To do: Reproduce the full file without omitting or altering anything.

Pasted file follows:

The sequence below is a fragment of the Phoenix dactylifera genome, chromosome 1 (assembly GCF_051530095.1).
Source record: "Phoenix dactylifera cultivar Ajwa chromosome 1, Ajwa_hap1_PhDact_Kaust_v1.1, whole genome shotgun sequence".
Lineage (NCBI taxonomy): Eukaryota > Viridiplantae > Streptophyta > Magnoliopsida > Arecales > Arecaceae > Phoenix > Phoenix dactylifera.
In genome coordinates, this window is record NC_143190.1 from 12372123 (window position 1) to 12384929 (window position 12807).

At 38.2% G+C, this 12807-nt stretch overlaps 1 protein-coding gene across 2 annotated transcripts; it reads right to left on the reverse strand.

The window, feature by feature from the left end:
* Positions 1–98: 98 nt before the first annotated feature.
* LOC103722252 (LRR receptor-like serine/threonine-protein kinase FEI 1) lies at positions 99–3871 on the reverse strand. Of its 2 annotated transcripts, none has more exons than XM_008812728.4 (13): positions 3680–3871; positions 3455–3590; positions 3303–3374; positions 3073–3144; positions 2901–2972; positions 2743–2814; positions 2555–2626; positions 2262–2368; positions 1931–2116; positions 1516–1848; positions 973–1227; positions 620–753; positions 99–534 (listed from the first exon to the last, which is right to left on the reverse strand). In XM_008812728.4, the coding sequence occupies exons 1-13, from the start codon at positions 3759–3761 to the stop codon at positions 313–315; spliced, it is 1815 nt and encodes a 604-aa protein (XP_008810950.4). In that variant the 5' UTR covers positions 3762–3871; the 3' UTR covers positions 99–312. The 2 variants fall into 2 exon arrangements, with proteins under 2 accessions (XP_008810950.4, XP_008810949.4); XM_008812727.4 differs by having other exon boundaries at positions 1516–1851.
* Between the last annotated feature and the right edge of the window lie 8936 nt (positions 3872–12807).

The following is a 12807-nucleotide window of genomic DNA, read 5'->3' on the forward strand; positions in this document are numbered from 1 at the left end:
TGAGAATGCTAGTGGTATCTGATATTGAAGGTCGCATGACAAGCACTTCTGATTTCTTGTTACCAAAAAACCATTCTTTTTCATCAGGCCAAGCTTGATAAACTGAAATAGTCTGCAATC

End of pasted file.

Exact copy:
The sequence below is a fragment of the Phoenix dactylifera genome, chromosome 1 (assembly GCF_051530095.1).
Source record: "Phoenix dactylifera cultivar Ajwa chromosome 1, Ajwa_hap1_PhDact_Kaust_v1.1, whole genome shotgun sequence".
Lineage (NCBI taxonomy): Eukaryota > Viridiplantae > Streptophyta > Magnoliopsida > Arecales > Arecaceae > Phoenix > Phoenix dactylifera.
In genome coordinates, this window is record NC_143190.1 from 12372123 (window position 1) to 12384929 (window position 12807).

At 38.2% G+C, this 12807-nt stretch overlaps 1 protein-coding gene across 2 annotated transcripts; it reads right to left on the reverse strand.

The window, feature by feature from the left end:
* Positions 1–98: 98 nt before the first annotated feature.
* LOC103722252 (LRR receptor-like serine/threonine-protein kinase FEI 1) lies at positions 99–3871 on the reverse strand. Of its 2 annotated transcripts, none has more exons than XM_008812728.4 (13): positions 3680–3871; positions 3455–3590; positions 3303–3374; positions 3073–3144; positions 2901–2972; positions 2743–2814; positions 2555–2626; positions 2262–2368; positions 1931–2116; positions 1516–1848; positions 973–1227; positions 620–753; positions 99–534 (listed from the first exon to the last, which is right to left on the reverse strand). In XM_008812728.4, the coding sequence occupies exons 1-13, from the start codon at positions 3759–3761 to the stop codon at positions 313–315; spliced, it is 1815 nt and encodes a 604-aa protein (XP_008810950.4). In that variant the 5' UTR covers positions 3762–3871; the 3' UTR covers positions 99–312. The 2 variants fall into 2 exon arrangements, with proteins under 2 accessions (XP_008810950.4, XP_008810949.4); XM_008812727.4 differs by having other exon boundaries at positions 1516–1851.
* Between the last annotated feature and the right edge of the window lie 8936 nt (positions 3872–12807).

The following is a 12807-nucleotide window of genomic DNA, read 5'->3' on the forward strand; positions in this document are numbered from 1 at the left end:
TGAGAATGCTAGTGGTATCTGATATTGAAGGTCGCATGACAAGCACTTCTGATTTCTTGTTACCAAAAAACCATTCTTTTTCATCAGGCCAAGCTTGATAAACTGAAATAGTCTGCAATC